Bridgeport mounted shop vac
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  1. #1
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    Default Bridgeport mounted shop vac

    This is not that novel but worked out better than I could have imagined.

    Just a brainstorm from trying to clean up "Stuff" I've abandoned here and there over the last 5-10 years.

    I had this 1 gallon shop vac stashed in a corner. Its useful but is so damn tippy, it needs a counterweight so its not always on its side.

    But I went 1 more step and mounted it right to the shaper-ram of the Bridgeport. I already had the 5/8-11 post for the DRO arm, so I just machined a slip collar that welds to an arm + sheetmetal bracket to engage the sides of the mini vac. Hammer, fit, file, weld, bend, file...

    While you can see my mill table is a giant pile of ferrous debris, the little vac is speficially for cleaning the vise between parts. Saves a lot of time going to find the vac in one of 3 rooms, carrying it thru, finding spare power plug. This is right there, flip switch and grab hose = very fast. Dedicated 120vac power is overhead in my case. After a couple of parts I was like, wow, why didn't I do this sooner...?!?

    Hope all are healthy and safe out there!






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  3. #2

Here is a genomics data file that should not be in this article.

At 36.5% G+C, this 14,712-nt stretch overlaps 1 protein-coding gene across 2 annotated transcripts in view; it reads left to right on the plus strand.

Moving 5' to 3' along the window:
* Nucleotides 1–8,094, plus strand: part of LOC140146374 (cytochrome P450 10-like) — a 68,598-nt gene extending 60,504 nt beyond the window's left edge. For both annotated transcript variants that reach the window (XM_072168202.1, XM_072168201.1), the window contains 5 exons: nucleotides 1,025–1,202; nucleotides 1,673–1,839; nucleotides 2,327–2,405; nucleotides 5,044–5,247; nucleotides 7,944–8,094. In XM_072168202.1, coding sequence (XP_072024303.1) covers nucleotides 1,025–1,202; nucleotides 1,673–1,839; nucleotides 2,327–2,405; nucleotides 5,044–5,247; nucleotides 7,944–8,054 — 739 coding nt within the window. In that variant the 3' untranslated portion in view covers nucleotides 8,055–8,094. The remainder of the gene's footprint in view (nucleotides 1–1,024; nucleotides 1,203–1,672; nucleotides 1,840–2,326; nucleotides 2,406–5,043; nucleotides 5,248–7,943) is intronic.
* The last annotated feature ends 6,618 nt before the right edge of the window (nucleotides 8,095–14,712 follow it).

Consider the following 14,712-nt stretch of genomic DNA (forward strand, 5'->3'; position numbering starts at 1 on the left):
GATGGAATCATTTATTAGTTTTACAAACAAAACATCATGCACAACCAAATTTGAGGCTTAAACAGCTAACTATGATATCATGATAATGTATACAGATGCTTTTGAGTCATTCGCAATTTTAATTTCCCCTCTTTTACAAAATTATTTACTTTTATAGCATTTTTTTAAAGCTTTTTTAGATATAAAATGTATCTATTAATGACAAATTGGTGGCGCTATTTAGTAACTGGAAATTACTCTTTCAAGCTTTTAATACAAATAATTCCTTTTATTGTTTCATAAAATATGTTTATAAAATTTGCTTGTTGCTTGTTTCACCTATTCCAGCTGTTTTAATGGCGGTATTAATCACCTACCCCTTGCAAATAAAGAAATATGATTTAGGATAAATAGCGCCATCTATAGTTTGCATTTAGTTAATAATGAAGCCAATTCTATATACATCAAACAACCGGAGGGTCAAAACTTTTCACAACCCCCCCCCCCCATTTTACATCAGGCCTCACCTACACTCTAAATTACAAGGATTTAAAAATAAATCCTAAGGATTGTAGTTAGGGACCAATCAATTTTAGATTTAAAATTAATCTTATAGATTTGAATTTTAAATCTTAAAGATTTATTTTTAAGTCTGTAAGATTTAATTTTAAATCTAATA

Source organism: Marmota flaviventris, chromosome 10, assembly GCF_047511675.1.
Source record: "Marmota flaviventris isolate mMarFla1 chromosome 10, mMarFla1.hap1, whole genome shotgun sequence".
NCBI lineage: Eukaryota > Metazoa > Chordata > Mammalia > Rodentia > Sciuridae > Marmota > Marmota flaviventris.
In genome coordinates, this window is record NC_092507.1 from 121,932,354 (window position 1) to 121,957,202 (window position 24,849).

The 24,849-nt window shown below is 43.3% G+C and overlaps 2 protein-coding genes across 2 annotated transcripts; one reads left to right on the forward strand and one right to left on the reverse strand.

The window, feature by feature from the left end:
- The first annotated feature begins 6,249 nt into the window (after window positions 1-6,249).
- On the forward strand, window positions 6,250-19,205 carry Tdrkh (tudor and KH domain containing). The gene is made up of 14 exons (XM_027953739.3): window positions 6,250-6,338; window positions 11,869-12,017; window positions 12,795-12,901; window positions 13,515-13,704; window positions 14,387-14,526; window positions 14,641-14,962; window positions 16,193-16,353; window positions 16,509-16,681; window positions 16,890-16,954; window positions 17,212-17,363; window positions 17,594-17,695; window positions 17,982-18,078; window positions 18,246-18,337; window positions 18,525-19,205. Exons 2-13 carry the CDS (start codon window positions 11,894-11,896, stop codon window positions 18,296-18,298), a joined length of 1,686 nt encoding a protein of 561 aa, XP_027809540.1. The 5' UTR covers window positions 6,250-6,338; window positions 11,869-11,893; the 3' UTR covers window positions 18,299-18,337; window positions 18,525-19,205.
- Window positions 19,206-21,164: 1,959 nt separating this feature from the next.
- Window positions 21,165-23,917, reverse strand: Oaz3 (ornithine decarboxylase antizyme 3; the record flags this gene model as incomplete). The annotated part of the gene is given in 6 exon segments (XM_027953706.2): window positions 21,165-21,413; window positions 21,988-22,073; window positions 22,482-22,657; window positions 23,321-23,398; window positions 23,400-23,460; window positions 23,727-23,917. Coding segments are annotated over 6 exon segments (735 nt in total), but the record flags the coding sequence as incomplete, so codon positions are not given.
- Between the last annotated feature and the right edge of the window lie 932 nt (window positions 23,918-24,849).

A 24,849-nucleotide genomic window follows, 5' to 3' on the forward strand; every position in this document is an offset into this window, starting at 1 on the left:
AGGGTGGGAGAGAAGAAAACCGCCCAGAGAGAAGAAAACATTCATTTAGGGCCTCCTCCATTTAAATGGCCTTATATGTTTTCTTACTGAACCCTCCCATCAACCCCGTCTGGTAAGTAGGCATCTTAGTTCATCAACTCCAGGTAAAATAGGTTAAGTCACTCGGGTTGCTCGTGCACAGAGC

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    Those chips look way too big for a vac with a hose that small. I think if it was me I would be unclogging the hose every 30 seconds no matter how slow I went.

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    Oiy...right at ear level.

    How about inside that door in the base ?

  6. #4
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    I put a dedicated larger shop-vac out of the way on the floor behind the bpt, with one of the foot-button on/of extension cords up on the side of the machine so I easily grab the hose and hit the button. Sure do like to vacuum the table and vise instead of using compressed air, stirring the fines with a disposable paint brush while applying vacuum cleans down in the t-slots pretty quickly too. Cleanup after each op makes the machine faster to clean when finished.

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  8. #5
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    Good point about the long strings. I don't point it at those. Only the little schizz that falls in the vise and obstructs parallels for the next setup.

    This mill doesn't have the woodstove door. My old one had it though. I could holesaw thru the column to pass the hose thru.

    I can barely hear the phase perfect run any more. My Dad can't hear it ~at all~. The volume isn't a major customer dissatisfier

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    Quote Originally Posted by matt_isserstedt View Post
    Good point about the long strings. I don't point it at those. Only the little schizz that falls in the vise and obstructs parallels for the next setup.

    This mill doesn't have the woodstove door. My old one had it though. I could holesaw thru the column to pass the hose thru.